Just because you can, doesn’t mean you should. It’s a modern proverb that means even though we are free to do something, it isn’t always the right thing to do. But how do we know the right thing to do? The answer lies in the often-forgotten virtue of prudence.
Prudence is not just the name of an advice columnist, it is one of the cardinal virtues – and is, in fact, referred to as the “charioteer of the virtues” because it guides and controls the other virtues. The Catechism of the Catholic Church defines prudence as:
The virtue that disposes practical reason to discern our true good in every circumstance and to choose the right means of achieving it. – Paragraph 1806
So prudence allows us to look at a situation reasonably and discern the best course of action to take. Sounds great, right? But how do we develop the virtue of prudence so that we can know the right thing to do? Recently a listener named Katie called in to The Patrick Madrid Show with a very similar question, and Patrick gave some practical advice to help Katie look at future situations in a more prudent manner. Read Katie’s question and Patrick’s response below:
Sometimes I have the opportunity to be a leader at my parish, or among my friends, where people come to me asking questions; which is awesome and terrifying at the same time. Sometimes it’s necessary to tell people things they don’t want to hear. And I try to be honest and kind, and approach them in a way where they can hear what I’m saying, and I try to pray about it.
But people don’t like to be told that what they’re doing isn’t right, or that there might be a problem or a challenge. And sometimes if you step in front of the fray, you get hit. So how do you tell the difference between being a target because you are doing the right thing, versus doors closing because it’s not what you really should be doing?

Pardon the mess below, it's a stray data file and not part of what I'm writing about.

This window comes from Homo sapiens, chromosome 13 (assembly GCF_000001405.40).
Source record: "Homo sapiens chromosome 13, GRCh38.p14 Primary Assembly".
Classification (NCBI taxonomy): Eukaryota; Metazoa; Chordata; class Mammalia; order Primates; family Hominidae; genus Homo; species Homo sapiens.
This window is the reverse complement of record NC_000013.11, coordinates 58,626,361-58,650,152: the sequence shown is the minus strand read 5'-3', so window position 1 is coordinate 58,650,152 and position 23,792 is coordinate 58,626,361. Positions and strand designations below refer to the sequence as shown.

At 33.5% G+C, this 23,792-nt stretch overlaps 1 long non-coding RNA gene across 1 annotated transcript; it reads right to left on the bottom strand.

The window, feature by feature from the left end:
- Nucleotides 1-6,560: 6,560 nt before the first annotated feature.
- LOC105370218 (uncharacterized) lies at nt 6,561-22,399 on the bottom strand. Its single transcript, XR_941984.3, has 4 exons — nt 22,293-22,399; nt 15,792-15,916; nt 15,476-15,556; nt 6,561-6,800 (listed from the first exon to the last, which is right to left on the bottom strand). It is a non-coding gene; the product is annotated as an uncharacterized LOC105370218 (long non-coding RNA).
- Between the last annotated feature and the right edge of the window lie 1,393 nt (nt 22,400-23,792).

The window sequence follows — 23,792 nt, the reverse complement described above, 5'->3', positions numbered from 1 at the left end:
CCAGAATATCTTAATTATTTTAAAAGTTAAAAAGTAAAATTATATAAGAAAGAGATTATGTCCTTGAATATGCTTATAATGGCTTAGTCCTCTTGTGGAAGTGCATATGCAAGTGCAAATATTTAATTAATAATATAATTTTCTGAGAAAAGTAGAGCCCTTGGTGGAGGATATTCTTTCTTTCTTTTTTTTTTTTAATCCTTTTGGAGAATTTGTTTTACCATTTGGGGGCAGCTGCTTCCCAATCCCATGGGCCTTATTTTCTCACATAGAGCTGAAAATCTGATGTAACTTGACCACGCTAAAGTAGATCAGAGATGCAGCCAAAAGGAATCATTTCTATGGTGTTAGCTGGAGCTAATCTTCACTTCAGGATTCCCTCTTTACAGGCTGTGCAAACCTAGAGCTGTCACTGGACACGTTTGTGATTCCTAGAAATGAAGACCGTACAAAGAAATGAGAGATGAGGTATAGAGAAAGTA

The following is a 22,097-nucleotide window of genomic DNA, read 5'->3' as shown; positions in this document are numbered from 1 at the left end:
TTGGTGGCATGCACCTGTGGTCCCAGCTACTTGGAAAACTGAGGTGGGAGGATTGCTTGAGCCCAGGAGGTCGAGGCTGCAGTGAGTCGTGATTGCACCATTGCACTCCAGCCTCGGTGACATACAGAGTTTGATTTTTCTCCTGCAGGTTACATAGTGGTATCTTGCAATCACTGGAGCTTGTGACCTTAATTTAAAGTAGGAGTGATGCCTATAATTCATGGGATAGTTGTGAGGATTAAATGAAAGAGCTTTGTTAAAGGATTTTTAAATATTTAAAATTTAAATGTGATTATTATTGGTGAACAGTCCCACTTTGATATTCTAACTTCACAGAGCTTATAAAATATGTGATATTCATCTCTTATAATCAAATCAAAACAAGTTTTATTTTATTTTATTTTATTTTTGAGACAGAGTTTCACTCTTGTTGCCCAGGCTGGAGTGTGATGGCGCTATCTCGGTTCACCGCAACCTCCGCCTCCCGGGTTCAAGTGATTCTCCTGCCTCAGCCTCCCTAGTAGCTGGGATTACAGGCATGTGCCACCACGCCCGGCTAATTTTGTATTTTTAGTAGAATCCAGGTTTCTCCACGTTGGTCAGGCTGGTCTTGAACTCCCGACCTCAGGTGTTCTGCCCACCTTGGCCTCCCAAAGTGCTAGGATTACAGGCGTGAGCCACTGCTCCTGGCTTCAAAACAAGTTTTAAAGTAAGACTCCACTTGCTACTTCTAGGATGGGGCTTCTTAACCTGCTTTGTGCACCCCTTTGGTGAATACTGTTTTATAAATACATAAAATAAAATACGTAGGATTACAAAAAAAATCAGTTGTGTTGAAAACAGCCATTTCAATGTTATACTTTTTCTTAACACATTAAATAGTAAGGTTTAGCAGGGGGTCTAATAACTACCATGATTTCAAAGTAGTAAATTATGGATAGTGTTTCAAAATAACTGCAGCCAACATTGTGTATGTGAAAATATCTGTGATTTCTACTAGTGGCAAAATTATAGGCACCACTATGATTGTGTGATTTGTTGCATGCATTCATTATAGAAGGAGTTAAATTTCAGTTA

The thought that I would ask myself is: Is it necessary that I tell this person how I feel about what he/she is doing? In other words, if I have some authority over that person, or if I have some responsibility that involves that person, and there’s a compelling reason that I need to voice my opinion, then I’ll do it and I’ll try to do it as carefully as I can.
But if there’s no compelling reason, or if I have no authority, or if it’s not necessary that the person know what I think about what he’s doing, then I’m probably not going to say anything. Because it’s not necessary.
But if somebody says to you, ‘I really want to know, do you think I’m doing the right thing?’ or ‘What do you think of this situation?’ You might counter by saying, ‘Well, I have an opinion. Do you really want to know what it is?’ If they say yes, then I would feel free to then be much more forthright.
But if somebody didn’t ask my opinion, and it really was none of my business, or I didn’t have a compelling reason why I would need to tell somebody what I think, I would try to just pipe down and not say anything.
Listen to the full conversation below: